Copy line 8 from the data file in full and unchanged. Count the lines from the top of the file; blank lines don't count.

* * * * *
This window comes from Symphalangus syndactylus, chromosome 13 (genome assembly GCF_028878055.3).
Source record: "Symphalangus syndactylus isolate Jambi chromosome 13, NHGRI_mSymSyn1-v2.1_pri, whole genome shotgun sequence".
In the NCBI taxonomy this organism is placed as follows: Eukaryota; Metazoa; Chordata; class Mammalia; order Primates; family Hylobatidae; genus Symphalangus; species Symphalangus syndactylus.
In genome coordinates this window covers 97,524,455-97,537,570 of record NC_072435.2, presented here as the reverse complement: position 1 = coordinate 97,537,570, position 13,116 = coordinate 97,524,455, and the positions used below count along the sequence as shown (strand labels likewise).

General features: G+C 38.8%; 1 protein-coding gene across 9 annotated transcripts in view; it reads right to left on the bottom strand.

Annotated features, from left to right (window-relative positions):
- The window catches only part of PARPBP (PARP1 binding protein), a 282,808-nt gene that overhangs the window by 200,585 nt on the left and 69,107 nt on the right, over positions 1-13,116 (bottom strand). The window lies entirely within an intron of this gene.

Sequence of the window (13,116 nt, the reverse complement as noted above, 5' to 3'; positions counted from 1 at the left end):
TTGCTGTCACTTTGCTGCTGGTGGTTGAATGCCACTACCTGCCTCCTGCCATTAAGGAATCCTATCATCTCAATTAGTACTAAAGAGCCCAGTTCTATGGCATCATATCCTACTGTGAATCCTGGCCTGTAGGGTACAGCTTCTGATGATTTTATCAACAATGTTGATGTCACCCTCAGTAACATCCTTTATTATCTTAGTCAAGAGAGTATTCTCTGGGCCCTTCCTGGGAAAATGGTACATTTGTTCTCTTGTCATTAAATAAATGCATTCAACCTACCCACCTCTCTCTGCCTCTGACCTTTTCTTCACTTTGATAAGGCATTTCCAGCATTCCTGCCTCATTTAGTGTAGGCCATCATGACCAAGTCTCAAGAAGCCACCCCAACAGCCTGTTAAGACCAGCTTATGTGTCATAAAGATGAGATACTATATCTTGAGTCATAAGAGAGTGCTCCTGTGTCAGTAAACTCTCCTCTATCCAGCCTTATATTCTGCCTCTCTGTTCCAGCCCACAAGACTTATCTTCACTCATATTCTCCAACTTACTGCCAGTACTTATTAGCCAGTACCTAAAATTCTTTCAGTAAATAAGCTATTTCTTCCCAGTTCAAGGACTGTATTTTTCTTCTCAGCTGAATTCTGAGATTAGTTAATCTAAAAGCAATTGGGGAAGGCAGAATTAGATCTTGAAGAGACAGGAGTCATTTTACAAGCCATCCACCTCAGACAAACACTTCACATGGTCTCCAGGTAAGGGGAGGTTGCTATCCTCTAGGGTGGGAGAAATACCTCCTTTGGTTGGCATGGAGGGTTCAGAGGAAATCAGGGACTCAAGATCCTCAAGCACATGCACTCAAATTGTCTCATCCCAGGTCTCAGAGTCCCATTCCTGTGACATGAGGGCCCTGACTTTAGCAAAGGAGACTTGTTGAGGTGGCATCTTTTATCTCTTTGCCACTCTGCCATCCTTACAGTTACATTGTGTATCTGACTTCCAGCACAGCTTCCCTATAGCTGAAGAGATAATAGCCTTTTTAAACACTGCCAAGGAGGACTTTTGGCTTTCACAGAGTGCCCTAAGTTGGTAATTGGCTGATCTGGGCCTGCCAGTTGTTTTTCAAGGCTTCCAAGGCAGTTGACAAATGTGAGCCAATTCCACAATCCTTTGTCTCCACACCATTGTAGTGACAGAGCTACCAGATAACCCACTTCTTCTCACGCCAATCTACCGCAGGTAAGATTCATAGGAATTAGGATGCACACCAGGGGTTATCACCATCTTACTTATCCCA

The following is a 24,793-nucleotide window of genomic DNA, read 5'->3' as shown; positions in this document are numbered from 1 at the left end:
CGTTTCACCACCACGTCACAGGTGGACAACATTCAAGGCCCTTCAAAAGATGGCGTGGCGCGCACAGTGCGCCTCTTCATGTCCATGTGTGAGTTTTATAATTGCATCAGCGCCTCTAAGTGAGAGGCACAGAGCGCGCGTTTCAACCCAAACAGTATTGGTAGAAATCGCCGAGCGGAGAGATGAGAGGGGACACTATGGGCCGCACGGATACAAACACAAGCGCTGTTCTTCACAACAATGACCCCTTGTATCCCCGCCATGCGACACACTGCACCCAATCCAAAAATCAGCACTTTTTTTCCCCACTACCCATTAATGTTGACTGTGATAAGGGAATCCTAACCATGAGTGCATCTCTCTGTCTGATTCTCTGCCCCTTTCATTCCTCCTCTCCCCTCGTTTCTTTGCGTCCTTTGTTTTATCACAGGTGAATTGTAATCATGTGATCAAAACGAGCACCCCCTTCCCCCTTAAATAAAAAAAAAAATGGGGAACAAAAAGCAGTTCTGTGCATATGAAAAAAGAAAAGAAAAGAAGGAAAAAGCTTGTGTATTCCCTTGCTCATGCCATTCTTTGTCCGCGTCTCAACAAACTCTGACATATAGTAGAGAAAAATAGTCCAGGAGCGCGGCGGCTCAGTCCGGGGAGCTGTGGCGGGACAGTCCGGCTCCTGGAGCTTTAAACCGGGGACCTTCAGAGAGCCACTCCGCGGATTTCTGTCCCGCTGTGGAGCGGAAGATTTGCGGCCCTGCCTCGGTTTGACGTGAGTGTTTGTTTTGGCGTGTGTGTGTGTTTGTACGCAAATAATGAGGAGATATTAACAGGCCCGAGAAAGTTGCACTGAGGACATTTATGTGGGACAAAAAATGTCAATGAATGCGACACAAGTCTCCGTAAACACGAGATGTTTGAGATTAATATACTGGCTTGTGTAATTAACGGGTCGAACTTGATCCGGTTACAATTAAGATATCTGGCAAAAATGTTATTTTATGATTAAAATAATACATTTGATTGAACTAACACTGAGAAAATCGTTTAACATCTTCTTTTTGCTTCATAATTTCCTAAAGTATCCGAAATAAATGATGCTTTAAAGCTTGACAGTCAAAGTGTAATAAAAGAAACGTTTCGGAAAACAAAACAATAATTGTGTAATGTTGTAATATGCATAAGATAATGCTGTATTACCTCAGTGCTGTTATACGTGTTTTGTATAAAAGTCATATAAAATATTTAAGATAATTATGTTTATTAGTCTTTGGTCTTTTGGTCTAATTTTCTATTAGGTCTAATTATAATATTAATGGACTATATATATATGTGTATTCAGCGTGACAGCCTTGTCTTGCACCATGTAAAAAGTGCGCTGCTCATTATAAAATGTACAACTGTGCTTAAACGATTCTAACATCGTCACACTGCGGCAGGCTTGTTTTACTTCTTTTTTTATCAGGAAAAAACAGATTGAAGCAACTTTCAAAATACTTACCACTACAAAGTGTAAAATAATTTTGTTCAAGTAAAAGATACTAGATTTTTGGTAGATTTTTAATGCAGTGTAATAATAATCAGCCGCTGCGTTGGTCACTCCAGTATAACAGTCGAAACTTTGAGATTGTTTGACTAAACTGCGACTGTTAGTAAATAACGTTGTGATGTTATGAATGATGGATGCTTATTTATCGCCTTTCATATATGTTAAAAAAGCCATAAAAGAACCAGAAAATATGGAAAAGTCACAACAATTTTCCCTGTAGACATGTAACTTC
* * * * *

Sequence of the window (13,116 nt, the reverse complement as noted above, 5' to 3'; positions counted from 1 at the left end):